- You find it annoying when others expect you to know how they feel.
Adapted from “Signs That You Lack Emotional Intelligence” by Muriel Maignan Wilkins.
Apologize Quickly If You Send an Embarrassing Email
Befriend Your Boss Without Causing Resentment
To Get Candid Feedback, Ask for It
Add Social Fluency to Your Leadership Skills
Make Good Writing a Part of Your Skill Set
Are You Sure You’re Not a Micromanager?
Greater Engagement Starts with Leaders
Find Your Footing After a Bad Performance Review
Use Your Commute to Practice Mindfulness
Have a Strategy for Speaking to a Small Audience
4 Ways to Improve Your Storytelling Skills
People are wired for good stories. If you can weave a compelling story into your presentation or meeting, your message will be more memorable. Hone your storytelling skills:
- Parachute in. Avoid “Let me tell you a story about a time I learned…” Drop your audience immediately into the action and draw the lesson out later.
- Follow the “Goldilocks” rule for details. Give too much detail and your audience is lost or bored; too little, and they lack enough context. Test your story with friends to find the right level of detail.
- Focus on one person with one thought. Focus on one person at a time, for four to seven seconds, and try to connect with as many people as possible.
- Use silence for impact. Silence draws emphasis to what was just said or what is about to come, and it allows others to contribute their own interpretations.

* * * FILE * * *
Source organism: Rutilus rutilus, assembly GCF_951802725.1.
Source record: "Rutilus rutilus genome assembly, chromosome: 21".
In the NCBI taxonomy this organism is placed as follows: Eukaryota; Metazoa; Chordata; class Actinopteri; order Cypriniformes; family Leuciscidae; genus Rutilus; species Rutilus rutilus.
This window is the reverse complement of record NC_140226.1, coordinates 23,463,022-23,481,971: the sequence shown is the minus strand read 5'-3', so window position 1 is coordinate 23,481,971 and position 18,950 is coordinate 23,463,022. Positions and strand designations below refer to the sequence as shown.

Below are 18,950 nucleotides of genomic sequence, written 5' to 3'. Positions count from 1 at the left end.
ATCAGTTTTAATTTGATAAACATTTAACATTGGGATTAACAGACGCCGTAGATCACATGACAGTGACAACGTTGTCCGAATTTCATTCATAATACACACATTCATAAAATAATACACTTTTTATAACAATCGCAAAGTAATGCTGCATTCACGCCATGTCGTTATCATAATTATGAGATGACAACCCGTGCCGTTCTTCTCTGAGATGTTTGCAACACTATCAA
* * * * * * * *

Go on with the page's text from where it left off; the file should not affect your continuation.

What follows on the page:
Adapted from “A Refresher on Storytelling 101” by JD Schramm.
Rebuild a Work Relationship That’s Gone Sour
Don’t Be Afraid to Cold-Email Powerful People
We’re often hesitant to reach out to senior leaders who are only an email away. But a concise email to the right person can open up new possibilities for learning and growth – it’s happened for many people. And besides, what’s the worst that could happen? So the next time you want to cold-email someone powerful, consider these tips:
- Expect a 50–90% failure rate (i.e., no response) the first time you cold-email someone.
- Emailing once every two days is politely persistent, but you should probably give up after three or four tries without a reply.
- Weekends are often the best time to send busy executives a note, since they may have more time to read something.
- Keeping your message short and to the point increases the chance it will actually get read – and you may even get a response.
Turn Your Boring Q&A Session Around
A lot of Q&As fall flat. Not all speakers are good at handling questions, not everyone participates, and not all questions are relevant. Luckily, there are ways to make these sessions better:
- Do an inverse Q&A. The speaker poses a question to the audience, letting people discuss it with their neighbors.
- Ask for reactions, not just questions. Invite people to share observations.
- Have people vet questions in groups. Ask people to think of good, relevant questions in small groups. Then ask for some examples.
- Tell a final story after the Q&A. Stop the Q&A session a few minutes before the end to share one final example. That way, even if it falls flat, you can still end your session with a bang instead of a fizzle.
Don’t Let “Viral” Get in the Way of Good Marketing
Working Quickly Isn’t Always the Best Idea
Push Your Team Out of a Rut
To Delegate Successfully, Make Expectations Clear
Tell a Good Story When Presenting a Business Case
How to Spot Abusive Behavior on Your Team
Abusive behavior at work stems from three distinct roles: the manager who is preying on the weak, the victim who fails to defend himself, and the witness who does nothing to stop it. No matter which role you’re in, you can disrupt the unhealthy dynamic by behaving differently.
- As the manager: Ask yourself if you’re taking your frustrations out on the person who’s least likely to fight back. Find a better way to channel your stress, so you don’t project onto your team.